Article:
Springtime excessive rainfall followed by summertime drought means Pennsylvania dairy producers are facing big challenges in corn silage production that extend beyond a decrease in its nutritional value.
“We’ve received a lot of calls from producers and nutritionists about how to deal with this year’s corn silage,” notes Virginia Ishler, nutrient management specialist with the Penn State Extension Dairy Team and manager of the Penn State Dairy Research Complex. From a nutritional standpoint, corn silage without ears is similar to feeding grass silage, explains Ishler. This coupled with low-quality hay crop forage means energy will be the biggest limiting factor from a nutritional standpoint.
But the implications of this year’s poor corn crop go beyond nutrition. Persistent drought conditions across the United States and spring flooding in the Midwest means potential lower inventories of forages, corn and beans. This will likely translate into high prices and a volatile market, which will affect overall farm profitability.
Ishler warns there is no one-step approach to ensuring profitability while facing the dual challenge of poor nutritional value and decreased quantity. “It is not going to come down to formulating a particular ration to solve the problem; there is a lot more involved,” she says, adding: “I know producers want that easy ‘one thing I can do’ approach, but it’s more complicated than that.”
Ishler and the Penn State Extension Dairy Team recommend producers take the following steps to meet the challenges of low quality and limited quantity:
Determine Need and Inventory:
Have your nutritionist work rations for all animal groups and evaluate whole farm feed inventory. Producers need to know now what they have and plan accordingly for any forage purchases or contracting feed. If dairies wait until February or March of 2012 to purchase forages, they either won’t be available or the prices will be very high. “Prices that reach $70-80 per ton for corn silage have the potential to put producers out of business, especially if they are still trying to pay off bills from 2009 and 2010,” warns Ishler.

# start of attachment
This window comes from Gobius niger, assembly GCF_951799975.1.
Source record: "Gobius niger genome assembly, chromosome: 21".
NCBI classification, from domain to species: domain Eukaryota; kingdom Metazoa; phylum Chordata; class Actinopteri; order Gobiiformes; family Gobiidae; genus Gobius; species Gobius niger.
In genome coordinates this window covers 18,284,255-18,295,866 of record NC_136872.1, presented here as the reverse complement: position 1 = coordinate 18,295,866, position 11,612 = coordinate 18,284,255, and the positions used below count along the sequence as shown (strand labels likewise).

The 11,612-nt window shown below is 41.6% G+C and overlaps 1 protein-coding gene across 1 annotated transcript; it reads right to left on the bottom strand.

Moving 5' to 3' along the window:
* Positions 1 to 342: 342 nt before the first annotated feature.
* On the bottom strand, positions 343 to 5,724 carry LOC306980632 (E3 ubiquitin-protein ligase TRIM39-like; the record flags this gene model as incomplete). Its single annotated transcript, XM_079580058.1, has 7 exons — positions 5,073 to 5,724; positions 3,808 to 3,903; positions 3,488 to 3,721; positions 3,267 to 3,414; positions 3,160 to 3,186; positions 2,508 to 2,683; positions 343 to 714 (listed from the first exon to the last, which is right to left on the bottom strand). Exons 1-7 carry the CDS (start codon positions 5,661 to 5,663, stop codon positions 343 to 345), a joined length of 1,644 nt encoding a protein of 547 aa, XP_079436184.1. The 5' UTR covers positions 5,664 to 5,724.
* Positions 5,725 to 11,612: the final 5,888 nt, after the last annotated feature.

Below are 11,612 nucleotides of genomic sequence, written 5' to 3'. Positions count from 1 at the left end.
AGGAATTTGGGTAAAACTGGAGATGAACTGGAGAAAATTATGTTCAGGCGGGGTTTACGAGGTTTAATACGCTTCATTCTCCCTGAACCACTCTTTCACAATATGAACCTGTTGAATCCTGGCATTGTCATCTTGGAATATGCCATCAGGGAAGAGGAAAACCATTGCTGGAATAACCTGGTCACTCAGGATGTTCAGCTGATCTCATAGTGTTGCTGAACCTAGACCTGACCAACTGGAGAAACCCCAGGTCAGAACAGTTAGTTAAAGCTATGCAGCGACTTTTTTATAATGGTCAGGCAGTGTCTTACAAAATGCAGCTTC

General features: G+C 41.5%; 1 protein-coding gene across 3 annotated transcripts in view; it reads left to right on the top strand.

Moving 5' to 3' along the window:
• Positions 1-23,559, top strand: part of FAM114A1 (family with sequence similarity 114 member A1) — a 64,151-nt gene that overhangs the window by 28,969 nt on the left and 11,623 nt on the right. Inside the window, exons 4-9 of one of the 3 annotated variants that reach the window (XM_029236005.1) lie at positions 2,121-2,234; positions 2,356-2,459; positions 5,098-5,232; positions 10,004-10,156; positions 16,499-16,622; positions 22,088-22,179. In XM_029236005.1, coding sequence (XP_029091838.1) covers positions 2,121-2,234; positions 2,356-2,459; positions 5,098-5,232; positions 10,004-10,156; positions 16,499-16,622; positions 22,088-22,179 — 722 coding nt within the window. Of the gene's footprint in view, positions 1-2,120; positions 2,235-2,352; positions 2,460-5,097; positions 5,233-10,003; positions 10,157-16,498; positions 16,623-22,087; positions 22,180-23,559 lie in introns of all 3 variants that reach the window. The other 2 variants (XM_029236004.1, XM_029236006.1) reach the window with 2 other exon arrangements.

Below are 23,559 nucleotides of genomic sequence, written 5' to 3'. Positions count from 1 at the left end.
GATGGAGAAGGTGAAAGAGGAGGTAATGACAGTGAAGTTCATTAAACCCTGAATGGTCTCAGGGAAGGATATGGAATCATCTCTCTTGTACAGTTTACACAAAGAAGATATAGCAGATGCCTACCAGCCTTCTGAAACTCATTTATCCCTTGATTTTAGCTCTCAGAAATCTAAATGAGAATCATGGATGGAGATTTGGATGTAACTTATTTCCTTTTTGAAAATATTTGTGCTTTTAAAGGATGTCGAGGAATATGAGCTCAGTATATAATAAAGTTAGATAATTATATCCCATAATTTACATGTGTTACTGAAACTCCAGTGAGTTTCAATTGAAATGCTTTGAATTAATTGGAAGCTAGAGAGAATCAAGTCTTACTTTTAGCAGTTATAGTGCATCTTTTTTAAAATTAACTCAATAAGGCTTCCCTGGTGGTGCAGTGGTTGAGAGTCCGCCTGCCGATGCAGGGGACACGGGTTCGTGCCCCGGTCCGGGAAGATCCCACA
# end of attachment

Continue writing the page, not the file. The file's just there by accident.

Track Income Over Feed Cost:
Dairies must track Income Over Feed Cost (IOFC) because it is going to be more expensive to produce milk. Monitoring IOFC lets dairies determine if producing less milk is more economical than trying to get milk out of low-quality feeds or having to purchase a lot of feed. Currently some herds are close to $8 per cow feed cost and they will be in trouble if milk prices drop. Dairies need to know their breakeven margin, which means knowing their IOFC.
More byproduct feeds are going to come into the picture. This means more variability and sometimes questionable quality, which may result in paying a lot for inferior quality feeds. Quality control and testing of byproducts are critical.
“People are asking for blanket recommendations on feeding this year’s corn silage, but it really depends on what else the farm has to feed, the feed company they are working with, and the feed options available to them,” explains Ishler. “The bottom line is having a cash flow plan for your dairy that addresses IOFC and includes a feed and crops inventory.”
The Penn State Extension Dairy Team can help dairies calculate IOFC. Producers may contact their local Extension dairy educator; the Penn State Extension Dairy Team at( 888) 373-7232; or visit the Penn State Income Over Feed Cost Tool website at http://www.das.psu.edu/dairy-alliance/resources/income-over-feed-cost-tool
For more information on cash flow planning, visit the Penn State cash flow planning website at http://www.das.psu.edu/dairy-alliance/education/profitability.
Source: Penn State University